How to surf. A brief instructions on learning this challenging but so beautiful sport

How to surf. A brief instructions on learning this challenging but so beautiful sport


Surfing is a very beautiful, but, let's be honest, somewhat challenging water sport. It requires an understanding of some specific skills and techniques before you go into the ocean or sea with a board for the first time. But if you take enough time to prepare on land, you can expect to have a more successful first try or session with a surfing coach in an open water. In this brief instructions, we'll explain you how to surf in five major steps.

Step 1. Learn to swim, if you don't already know how to

Do you need to know how to swim to surf? The answer is "yes". Or course.

No matter how experienced a surfer you are, you will wipeout out. And when you do, you may find yourself in hostile waters, struggling to stay afloat. That’s why knowing how to swim is a necessity when surfing.

You can’t always rely on your surfboard to keep you afloat; a surfboard can easily get washed away by a wave, even with a leash, which you might also have to ditch if it gets caught on rocks or other underwater obstructions.

If you don’t know how to swim, it is going to be much harder to make your way back to shore, particularly if you’ve been pulled out by a riptide. And, paddling — a key surfing technique — is a natural extension of the basic movements used in swimming. Trying to learn to paddle without knowing how to swim first is guaranteed to test your patience.

So, long story short? For your safety and peace of mind, conquer the pool before you conquer the ocean.

But even if you can swim, it does not mean that you swim well and feel confident in the water, especially among the big waves in the sea or an ocean. So it's never a waste of time to learn how to swim better anyway.

Lucija Ros / Unsplash

Step 2. Get into good sportive surfing shape

Does surfing require good physical fitness? Again, the answer is "yes".

Surfing is — first and foremost — a sport — and a physically demanding one at that. That means that one of the best ways to prepare for the water is to get into the proper shape on land. And that doesn’t mean just spending a day at your local swimming pool. Surfing requires a combination of balance, strength, and cardiovascular endurance. Here are just a few ways you can get into surfing shape:

Cardiovascular endurance training

Swimming is an excellent, low impact, full-body workout that will help get your heart in peak condition. This aerobic endurance will pay off when you have to quickly paddle to catch an incoming wave.

However, if you really want to have an edge when it comes to surfing, you’ll need to tailor your regular swimming routine. Next time you’re in the pool practicing your front stroke, try limiting the use of your legs. This more accurately mimics the swimming motion of paddling. It’s also a good idea to incorporate some high-interval training. That’s because surfing consists of periods of relaxed paddling and periods of furious paddling when you have minimal time to make it to an incoming wave.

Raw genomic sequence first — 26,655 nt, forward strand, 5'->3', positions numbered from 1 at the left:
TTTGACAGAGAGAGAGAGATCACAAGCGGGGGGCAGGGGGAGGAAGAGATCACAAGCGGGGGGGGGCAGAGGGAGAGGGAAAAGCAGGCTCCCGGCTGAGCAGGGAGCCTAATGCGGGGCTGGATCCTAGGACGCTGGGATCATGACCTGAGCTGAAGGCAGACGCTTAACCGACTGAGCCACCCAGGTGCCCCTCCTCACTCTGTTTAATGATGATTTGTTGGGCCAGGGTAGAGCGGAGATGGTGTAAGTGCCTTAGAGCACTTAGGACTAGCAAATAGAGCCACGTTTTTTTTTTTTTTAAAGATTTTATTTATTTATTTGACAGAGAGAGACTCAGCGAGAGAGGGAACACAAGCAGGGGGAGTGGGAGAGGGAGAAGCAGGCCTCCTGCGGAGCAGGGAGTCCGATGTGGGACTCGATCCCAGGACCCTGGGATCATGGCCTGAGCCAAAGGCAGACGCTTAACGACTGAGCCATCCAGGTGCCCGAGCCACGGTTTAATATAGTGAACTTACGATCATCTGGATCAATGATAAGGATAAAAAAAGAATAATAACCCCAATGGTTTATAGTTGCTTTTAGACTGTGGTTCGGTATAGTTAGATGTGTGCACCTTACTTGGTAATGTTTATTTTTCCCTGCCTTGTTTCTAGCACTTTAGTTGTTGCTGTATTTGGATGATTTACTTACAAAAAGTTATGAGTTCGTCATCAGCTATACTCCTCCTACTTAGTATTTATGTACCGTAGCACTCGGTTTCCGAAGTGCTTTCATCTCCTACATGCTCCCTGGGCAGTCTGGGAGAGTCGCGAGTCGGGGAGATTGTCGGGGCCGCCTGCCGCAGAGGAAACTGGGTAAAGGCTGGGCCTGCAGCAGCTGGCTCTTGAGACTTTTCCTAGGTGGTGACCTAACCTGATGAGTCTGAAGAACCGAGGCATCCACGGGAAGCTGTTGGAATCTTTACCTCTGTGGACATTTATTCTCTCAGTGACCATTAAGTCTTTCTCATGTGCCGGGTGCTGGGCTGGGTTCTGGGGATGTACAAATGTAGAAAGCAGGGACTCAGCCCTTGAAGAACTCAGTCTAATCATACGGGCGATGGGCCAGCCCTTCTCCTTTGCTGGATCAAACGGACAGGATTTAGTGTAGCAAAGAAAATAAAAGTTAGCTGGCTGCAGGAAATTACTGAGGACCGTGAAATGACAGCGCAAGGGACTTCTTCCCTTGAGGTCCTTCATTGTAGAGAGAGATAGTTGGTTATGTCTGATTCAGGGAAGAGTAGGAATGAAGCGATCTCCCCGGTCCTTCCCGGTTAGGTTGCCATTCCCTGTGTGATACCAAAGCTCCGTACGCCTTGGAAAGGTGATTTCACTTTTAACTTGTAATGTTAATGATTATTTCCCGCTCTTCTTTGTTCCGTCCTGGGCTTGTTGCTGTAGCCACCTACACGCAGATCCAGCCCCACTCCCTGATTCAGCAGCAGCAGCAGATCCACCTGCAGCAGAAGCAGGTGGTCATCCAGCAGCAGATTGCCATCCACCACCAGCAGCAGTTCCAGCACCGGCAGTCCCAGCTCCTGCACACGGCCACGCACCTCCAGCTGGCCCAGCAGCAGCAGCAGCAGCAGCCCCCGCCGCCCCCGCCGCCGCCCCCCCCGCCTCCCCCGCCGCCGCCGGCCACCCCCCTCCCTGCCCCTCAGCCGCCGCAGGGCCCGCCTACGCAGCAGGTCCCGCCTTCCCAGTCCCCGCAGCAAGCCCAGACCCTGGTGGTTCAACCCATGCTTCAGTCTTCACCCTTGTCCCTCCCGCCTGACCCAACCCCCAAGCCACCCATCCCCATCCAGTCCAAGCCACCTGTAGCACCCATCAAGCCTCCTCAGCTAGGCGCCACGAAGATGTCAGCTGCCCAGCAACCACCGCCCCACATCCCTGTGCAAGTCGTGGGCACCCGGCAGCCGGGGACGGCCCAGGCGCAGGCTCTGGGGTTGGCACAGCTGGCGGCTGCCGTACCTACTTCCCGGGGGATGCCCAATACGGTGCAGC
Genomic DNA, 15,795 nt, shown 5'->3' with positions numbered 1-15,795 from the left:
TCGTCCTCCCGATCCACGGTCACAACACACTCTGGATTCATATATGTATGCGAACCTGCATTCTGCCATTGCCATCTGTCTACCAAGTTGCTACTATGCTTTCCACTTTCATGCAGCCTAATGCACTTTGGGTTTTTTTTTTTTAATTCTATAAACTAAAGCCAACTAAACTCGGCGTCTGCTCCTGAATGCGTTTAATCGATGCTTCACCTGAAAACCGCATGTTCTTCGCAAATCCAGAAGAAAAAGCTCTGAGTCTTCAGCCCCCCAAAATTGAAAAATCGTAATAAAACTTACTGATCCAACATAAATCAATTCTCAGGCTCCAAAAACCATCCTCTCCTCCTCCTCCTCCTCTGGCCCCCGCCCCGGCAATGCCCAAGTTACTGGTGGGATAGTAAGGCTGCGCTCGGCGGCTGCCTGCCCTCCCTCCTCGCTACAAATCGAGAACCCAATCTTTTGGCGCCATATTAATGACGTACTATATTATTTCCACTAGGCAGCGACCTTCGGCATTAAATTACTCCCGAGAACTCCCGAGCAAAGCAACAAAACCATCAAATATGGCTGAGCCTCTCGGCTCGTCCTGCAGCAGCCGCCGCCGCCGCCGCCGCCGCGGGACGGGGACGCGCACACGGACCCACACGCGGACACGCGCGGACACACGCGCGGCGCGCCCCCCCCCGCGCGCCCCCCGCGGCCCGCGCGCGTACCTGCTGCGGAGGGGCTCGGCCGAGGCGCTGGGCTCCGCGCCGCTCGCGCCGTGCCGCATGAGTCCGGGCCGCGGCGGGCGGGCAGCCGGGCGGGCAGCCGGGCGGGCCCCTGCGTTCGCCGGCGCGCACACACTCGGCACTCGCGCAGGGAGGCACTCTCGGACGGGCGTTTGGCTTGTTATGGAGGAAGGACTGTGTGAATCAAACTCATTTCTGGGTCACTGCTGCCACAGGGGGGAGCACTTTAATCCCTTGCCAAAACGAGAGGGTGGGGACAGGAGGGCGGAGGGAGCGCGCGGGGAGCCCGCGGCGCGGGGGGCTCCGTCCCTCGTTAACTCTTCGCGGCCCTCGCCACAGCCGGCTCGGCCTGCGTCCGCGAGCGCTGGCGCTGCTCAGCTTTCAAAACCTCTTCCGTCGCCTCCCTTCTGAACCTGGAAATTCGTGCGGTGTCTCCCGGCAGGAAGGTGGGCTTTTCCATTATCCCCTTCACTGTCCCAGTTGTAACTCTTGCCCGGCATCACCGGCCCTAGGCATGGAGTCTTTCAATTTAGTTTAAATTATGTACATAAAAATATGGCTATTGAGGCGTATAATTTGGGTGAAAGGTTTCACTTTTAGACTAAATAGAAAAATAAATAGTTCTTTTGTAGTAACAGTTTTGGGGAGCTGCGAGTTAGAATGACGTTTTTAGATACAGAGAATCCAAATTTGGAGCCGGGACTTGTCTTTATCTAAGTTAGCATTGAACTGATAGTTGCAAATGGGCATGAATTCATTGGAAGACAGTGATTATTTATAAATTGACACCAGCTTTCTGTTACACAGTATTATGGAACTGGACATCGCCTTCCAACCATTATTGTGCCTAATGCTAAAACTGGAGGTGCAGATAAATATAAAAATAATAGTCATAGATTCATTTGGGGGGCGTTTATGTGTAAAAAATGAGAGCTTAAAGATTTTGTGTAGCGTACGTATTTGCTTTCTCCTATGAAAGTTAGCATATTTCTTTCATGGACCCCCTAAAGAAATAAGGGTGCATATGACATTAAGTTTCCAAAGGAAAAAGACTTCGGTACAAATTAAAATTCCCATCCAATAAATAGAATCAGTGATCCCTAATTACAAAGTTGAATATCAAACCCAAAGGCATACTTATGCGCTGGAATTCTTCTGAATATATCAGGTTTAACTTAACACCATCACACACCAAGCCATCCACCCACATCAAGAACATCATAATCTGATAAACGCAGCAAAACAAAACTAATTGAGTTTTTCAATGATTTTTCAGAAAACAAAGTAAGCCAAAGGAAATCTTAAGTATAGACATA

Strength training

Surfing is a full-body workout that engages nearly all of your muscles. Your upper body muscles will work the hardest — chest, triceps, back, and shoulders. Fortunately, there are plenty of bodyweight-only exercises you can do at home to strengthen these muscles.

One of the best bodyweight exercises is the standard push-up — an exercise that works the chest and arms. Push-ups are also great because they mimic the “pop-up” motion you’ll be making in the water when you transition from lying on your surfboard to standing up.

When you’re ready for an extra challenge, move from a standard push-up to a clap push-up: give yourself an explosive push on the way up and clap before returning to your starting position.

Other exercises are lunges, squats, and pull-ups.

Last but not least, don’t forget about your core. A strong core is essential for maintaining your stability on the board against the strong pull of the wave. There are countless exercises for your core, but one of the best is the plank. You can start with a standard forearm plank before moving on to more difficult variations.

Balance training

Standing upright while riding a wave requires an incredibly strong sense of balance. The easiest way to practice your balance is by purchasing some type of balance and taking a few minutes to practice each day. Many surfers like using an Indo board, which also can be used for squats and push-ups.

If you don’t have a board, though, don’t fret! Many different bodyweight exercises contain a balance component. And, of course, you can always do a little yoga.

Jonathan Borba / Unsplash

Step 3. Practice surfing by watching, reading and asking